A History of Scottish Philosophy

By Alexander Broadie | Go to book overview

CHAPTER 8
Adam Smith

SECTION 1: A PORTRAIT OF ADAM SMITH

Smith was born in Kirkcaldy, Fife, in 1723.1 His father, also named Adam Smith, an Edinburgh lawyer and later comptroller of customs at Kirkcaldy, died shortly before his son was born, and young Adam was brought up by his mother Margaret Douglas (d. 1784), to whom he remained devoted and with whom he lived for much the greater part of his life.

Smith learned Latin at his school in Kirkcaldy and then at the age of fourteen went up to Glasgow University, where his subjects were Latin, Greek, mathematics, science and philosophy. Thereafter he remembered with affection his Glasgow teacher, the ‘never to be forgotten Dr Hutcheson’, and also spoke very respectfully of another Glasgow professor, the mathematician Robert Simson. Writing of Simpson and of the Edinburgh mathematician Matthew Stewart (father of the philosopher Dugald Stewart), he affirmed that they were ‘the two greatest mathematicians that I ever have had the honour to be known to’ and added that they were ‘the two greatest [mathematicians] that have lived in my time’.2 These references are important as indicating Smith’s early and lasting interest in science including the mathematical sciences. He was not a practising scientist and made no significant contribution to mathematics, physics or the other natural sciences, but he wrote with real sophistication about the philosophical dimension of the great scientific enterprise of western Europe.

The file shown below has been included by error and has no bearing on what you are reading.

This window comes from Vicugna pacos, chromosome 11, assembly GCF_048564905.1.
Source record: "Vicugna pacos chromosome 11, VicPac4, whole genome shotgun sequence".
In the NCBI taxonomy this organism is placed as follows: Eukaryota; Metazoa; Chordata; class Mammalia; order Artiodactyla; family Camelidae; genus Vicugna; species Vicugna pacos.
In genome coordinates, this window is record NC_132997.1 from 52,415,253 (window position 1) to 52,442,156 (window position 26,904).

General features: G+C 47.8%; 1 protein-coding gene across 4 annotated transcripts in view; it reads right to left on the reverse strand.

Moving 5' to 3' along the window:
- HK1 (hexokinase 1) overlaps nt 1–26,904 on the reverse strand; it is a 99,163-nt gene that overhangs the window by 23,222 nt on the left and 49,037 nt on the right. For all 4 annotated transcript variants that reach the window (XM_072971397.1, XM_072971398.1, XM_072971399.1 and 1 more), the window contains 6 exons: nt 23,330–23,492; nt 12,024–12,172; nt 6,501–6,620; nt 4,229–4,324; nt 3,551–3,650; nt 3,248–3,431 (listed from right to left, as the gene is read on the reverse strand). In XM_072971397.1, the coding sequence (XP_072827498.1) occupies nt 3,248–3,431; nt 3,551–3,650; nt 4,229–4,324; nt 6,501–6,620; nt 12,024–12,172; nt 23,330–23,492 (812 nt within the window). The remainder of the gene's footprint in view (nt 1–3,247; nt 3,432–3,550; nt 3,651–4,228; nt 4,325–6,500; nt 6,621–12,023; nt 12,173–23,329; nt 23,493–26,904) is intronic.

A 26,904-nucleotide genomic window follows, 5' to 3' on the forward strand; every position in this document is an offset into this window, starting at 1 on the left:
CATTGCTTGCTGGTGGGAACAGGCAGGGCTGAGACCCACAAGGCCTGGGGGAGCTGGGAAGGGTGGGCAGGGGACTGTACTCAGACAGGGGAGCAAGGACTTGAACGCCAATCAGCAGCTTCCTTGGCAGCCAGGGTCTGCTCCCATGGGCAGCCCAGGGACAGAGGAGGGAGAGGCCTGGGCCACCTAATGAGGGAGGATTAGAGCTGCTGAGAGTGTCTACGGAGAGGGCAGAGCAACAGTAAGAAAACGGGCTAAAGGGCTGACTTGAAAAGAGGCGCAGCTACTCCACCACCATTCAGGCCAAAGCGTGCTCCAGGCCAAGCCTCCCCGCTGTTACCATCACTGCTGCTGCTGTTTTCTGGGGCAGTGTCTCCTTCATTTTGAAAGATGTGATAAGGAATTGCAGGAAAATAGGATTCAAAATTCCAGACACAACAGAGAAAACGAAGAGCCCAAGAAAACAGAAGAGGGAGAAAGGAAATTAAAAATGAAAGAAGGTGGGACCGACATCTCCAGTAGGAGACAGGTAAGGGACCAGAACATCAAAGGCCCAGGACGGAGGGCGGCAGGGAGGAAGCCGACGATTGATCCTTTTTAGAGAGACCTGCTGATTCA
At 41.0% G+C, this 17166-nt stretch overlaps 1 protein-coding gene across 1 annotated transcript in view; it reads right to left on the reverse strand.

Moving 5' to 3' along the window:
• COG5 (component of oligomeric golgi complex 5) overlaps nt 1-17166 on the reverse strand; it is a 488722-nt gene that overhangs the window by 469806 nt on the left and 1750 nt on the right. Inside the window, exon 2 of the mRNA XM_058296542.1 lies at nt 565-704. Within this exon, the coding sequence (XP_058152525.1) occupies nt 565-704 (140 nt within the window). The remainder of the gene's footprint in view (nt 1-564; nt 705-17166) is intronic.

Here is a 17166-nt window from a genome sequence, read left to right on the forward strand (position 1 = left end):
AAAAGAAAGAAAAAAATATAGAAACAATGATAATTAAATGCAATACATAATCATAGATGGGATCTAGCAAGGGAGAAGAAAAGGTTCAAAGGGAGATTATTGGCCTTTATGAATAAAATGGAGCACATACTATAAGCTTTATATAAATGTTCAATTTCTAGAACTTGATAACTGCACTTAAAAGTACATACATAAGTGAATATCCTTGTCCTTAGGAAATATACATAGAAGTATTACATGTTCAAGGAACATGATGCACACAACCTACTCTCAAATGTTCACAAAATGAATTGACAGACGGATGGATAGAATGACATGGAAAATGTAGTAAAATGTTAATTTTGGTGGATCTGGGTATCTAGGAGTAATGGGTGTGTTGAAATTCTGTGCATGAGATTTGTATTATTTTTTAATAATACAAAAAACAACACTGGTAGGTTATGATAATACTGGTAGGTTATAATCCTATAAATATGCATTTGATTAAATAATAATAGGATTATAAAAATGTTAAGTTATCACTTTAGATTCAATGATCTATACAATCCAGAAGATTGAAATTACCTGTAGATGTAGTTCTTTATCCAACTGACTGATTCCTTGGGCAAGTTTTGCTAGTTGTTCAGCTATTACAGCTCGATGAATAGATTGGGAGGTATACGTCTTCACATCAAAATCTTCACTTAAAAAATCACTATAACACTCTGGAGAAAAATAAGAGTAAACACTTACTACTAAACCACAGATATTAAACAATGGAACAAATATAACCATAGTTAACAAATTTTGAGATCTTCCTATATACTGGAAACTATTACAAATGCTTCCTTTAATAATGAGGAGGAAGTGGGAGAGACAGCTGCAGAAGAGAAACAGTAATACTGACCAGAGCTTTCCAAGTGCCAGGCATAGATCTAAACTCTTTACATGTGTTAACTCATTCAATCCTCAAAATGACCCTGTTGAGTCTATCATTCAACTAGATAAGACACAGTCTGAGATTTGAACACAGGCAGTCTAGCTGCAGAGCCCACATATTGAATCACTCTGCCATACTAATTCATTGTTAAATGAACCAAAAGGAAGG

After three years at Glasgow he won an exhibition (a scholarship) to Balliol College, Oxford, where he read widely in science, particularly physics and astronomy, as well as in moral philosophy and metaphysics, particularly the classical authors and philosophers of seventeenth- and eighteenth-century Britain and France. He was not complimentary about the education then available at Oxford, but he derived immense educational benefit from his six years there in view of his self-imposed programme of study. It was almost certainly

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A History of Scottish Philosophy
Table of contents

Table of contents

  • Title Page iii
  • Contents v
  • Acknowledgements viii
  • Chapter 1- Introduction 1
  • Chapter 2- John Duns Scotus 7
  • Chapter 3- The Fifteenth Century 34
  • Chapter 4- The Circle of John Mair 47
  • Chapter 5- Humanism and after 87
  • Chapter 6- Scotland Moves into the Age of Enlightenment 104
  • Chapter 7- David Hume 147
  • Chapter 8- Adam Smith 196
  • Chapter 9- The Scottish School of Common Sense Philosophy 235
  • Chapter 10- The Nineteenth Century- Ferrier to Seth 301
  • Chapter 11- Realism and Idealism- Some Twentieth­ Century Narratives 324
  • Chapter 12- Conclusion 365
  • Bibliography 370
  • Index 381
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